When you’re new to a school or campus, your smartphone will be your new best friend. We want you to succeed in your host country, so here are 10 kinds of apps to help you get started in the U.S.
1. Social Media: You probably already know these apps, and you might be using similar ones in your home country in your own language, like WeChat or Weibo or Telegram. These are the biggies in the U.S.: Facebook, Twitter, Instagram, Snapchat.
Talk with friends. Get news. (In a September 2017 poll, 67 percent of Americans said they got at least a portion of their news from social media.) Find a bed to buy or find roommates. Get assignments from the class you missed this morning. These social media apps will be the core of your existence. You'll use Facebook to communicate with various groups, like friends and family, but also social clubs that share a common interest, like the soccer club, university subgroups around housing and socializing, or people who share the same field of study.
Apps like Snapchat are more for close friends. Instagram focuses on photos you share. Twitter limits you to 140 characters per "tweet," or post, so you learn to be brief, to the point and clever. They are a great way to tell your friends and family back home what you are up to.
(Hint: Facebook has nearly 2 billion users around the world, but is banned in China. The photos you post on Snapchat expire after you share them. But don't post anything on any app you will regret later. Google "Anthony Weiner.")
2. Banking: apps around the world are giving people the ability to transfer money or pay bills easily. Here are some popular among American students. Venmo, Google Wallet, Square Cash -- make it easy to send and receive money for free. Millennials who don't like to carry cash use this to split a check, pay someone back, or split that expensive drink tab. (Hint: Almost every bank has a mobile app that allows its customers to access their money, pay bills and make deposits by snapping a picture of a check front and back, so download it onto your phone. No more costly wire transfers.)
3. Ride-sharing: Need a ride? Punch your destination into these apps -- Uber or Lyft -- and it will tell you how close (or far) the nearest ride is to your location and how much it will cost to get where you are going. The app is linked to your bank account, so no money changes hands. They also offer shared or pool rides with others, making the fare cheaper for everybody. (Hint: Rates change based on the time of day and demand. Check both services to see which is offering the better price.)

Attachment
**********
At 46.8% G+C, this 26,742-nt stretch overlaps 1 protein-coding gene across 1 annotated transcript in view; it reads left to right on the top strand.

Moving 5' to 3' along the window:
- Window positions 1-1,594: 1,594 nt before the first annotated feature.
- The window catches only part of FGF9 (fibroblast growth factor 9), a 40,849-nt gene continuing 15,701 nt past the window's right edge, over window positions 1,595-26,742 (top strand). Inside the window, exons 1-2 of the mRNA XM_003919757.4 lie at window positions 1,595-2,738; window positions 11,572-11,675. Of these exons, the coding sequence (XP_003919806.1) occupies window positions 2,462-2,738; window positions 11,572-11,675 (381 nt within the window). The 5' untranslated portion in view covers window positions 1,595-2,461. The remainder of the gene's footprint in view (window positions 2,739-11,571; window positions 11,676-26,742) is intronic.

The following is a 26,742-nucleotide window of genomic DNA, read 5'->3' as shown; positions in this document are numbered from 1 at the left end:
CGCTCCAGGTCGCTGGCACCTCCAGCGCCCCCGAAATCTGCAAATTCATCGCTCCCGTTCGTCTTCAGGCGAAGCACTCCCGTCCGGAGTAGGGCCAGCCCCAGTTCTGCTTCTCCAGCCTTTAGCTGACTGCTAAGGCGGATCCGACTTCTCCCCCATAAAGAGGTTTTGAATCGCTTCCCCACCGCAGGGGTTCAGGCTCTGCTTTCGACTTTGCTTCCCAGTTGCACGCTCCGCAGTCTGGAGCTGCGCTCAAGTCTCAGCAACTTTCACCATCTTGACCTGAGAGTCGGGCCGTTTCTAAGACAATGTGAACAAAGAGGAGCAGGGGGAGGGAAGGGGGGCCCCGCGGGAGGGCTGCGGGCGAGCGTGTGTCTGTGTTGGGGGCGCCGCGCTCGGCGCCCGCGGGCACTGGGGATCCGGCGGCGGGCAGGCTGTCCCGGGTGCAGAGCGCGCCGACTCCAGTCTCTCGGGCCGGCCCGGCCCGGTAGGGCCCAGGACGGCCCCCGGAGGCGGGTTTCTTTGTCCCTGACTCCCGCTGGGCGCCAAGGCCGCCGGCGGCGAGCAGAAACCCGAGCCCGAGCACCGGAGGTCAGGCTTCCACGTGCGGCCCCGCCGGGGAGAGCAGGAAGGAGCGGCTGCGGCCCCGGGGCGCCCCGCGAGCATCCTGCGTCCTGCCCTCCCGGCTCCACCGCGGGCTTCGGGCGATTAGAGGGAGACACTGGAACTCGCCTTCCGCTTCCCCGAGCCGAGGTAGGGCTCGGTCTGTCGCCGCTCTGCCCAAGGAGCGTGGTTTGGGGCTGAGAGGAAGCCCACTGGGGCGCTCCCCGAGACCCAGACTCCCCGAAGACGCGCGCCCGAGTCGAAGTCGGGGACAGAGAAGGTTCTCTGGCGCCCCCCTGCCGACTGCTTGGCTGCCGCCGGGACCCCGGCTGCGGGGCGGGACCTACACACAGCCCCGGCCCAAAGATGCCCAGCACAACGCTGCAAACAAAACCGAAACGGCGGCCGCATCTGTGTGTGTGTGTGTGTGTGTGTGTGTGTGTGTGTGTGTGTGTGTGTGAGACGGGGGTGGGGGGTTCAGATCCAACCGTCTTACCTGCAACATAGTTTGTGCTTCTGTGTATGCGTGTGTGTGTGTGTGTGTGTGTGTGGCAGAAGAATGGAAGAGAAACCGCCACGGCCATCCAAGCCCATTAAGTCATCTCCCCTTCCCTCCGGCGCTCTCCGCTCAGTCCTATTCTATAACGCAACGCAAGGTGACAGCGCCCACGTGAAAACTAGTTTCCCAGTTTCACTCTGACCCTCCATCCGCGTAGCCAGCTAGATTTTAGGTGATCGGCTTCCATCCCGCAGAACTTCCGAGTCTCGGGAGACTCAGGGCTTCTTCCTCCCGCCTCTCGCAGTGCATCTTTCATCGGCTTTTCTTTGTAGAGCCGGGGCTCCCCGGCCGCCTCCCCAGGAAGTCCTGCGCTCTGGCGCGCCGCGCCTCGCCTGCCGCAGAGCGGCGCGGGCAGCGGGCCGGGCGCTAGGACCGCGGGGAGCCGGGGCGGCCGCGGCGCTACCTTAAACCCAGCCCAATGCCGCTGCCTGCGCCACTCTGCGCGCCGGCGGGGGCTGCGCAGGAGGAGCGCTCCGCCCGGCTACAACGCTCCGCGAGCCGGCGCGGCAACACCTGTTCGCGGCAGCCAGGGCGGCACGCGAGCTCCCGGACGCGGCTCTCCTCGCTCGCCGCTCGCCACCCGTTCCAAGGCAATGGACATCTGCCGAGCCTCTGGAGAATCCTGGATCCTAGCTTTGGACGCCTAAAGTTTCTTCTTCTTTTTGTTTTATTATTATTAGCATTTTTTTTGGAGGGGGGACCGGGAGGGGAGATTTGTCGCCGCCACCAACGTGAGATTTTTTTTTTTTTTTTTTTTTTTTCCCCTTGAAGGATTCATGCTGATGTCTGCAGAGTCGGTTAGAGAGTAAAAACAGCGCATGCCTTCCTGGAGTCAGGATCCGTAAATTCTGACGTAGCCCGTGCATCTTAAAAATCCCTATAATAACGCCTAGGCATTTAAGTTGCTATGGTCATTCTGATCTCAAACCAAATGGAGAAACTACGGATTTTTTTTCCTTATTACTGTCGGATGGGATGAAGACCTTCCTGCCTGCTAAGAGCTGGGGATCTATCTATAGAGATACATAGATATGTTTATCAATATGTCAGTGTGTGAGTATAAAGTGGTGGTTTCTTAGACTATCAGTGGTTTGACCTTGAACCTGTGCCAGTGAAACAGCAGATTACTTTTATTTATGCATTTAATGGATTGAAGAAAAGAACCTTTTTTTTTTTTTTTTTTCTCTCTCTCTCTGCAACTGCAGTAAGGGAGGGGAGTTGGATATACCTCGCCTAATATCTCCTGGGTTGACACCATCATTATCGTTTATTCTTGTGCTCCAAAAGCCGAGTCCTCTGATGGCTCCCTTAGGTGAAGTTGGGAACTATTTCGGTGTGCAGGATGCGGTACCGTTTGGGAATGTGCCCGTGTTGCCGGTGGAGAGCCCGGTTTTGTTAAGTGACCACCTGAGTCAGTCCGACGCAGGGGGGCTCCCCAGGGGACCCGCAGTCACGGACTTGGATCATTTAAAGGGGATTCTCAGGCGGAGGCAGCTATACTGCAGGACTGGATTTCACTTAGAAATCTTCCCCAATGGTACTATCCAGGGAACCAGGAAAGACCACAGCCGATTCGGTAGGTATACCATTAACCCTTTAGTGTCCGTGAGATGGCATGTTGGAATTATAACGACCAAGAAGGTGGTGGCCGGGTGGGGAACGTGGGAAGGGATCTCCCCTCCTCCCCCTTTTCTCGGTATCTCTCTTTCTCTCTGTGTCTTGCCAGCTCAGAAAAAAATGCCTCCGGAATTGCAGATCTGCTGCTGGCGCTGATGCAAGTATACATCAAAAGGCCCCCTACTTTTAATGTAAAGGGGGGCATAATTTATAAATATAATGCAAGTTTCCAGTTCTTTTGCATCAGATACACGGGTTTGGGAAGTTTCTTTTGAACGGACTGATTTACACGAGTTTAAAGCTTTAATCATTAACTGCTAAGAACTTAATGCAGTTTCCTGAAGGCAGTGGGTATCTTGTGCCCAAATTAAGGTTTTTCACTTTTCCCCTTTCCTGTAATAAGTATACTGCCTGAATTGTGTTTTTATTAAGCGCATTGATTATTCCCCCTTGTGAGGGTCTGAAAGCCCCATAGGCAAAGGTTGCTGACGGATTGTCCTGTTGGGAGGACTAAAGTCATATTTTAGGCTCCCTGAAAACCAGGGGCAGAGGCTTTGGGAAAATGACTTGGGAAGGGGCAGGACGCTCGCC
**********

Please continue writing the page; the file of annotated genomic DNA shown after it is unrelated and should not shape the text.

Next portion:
4. Eating: Don’t want to get off the couch or away from your desk? Order from almost any nearby restaurant, pay online, and wait for a delivery driver to bring it to your front door through Grubhub or UberEats or DoorDash. This is great for students who don’t have a car or the time to go fetch food.
Looking for a place to eat or something to do? Yelp is filled with customer reviews and ratings of restaurants and places, from where to eat breakfast to ratings of the Grand Canyon. This is the ultimate people's voice app, and where to find the right place for that first date. (Hint: Sometimes a business will reply to your review and try to make a bad experience right, so be constructive and clever with your criticism.)
5. Texting and Phoning Home: College students like to communicate in groups, which makes GroupMe and Slack common on campus smartphones. And cell phone carriers may charge outrageous fees for international calls. Using these apps for calls or text makes it cost-effective on a student’s tight budget: WhatsApp or GroupMe or Slack. (Hint: The popular WhatsApp is free to use on WiFi and messages are encrypted.)
6. Document sharing: Users can store and share documents from anywhere using their Gmail account and Google Drive. Want to send a paper to a colleague? Google Drive gives students access to documents from their phones. Don’t tell your professor that you left your paper at home: You can pull it up on Google Drive.
7. Mapping: Search directions while driving, walking or on public transportation on Google Maps or Waze. Unfamiliar with your surroundings when you emerge from the subway? These apps will orient you and put you in the right direction. For students with cars, Waze is another global-positioning system (GPS) app that tells the driver/user when traffic, potholes, and even roadkill, wait up ahead. (Hint: Waze users share where police are waiting up ahead.)
8. Translation: This is the sweetest cheat sheet: online translation. Can’t figure out what the professor’s directions are on a class syllabus? Copy the text into Google Translate,and the translation will appear in an instant. (Hint: It’s not perfect, so don’t rely on it literally.)
9. Weather: Though most smartphones come with a weather app, the Weather Channel or WeatherBug or MyRadar or Quakes offer additional information. Watch how near or far a storm -- and its intensity -- is to your location. (Hint: Set the apps to send you a weather or event alert for severe storms, conditions and tremblors.)
10. Finding a job: LinkedIn connects you with the business world and showcases who you are professionally. Post your CV, your employment history and links to examples of your work on your LinkedIn. Students use LinkedIn connections to get internships and jobs after graduation. (Hint: Ask supervisors and professors for recommendations on LinkedIn. They will show at the bottom of your page, and make you look like a superstar.)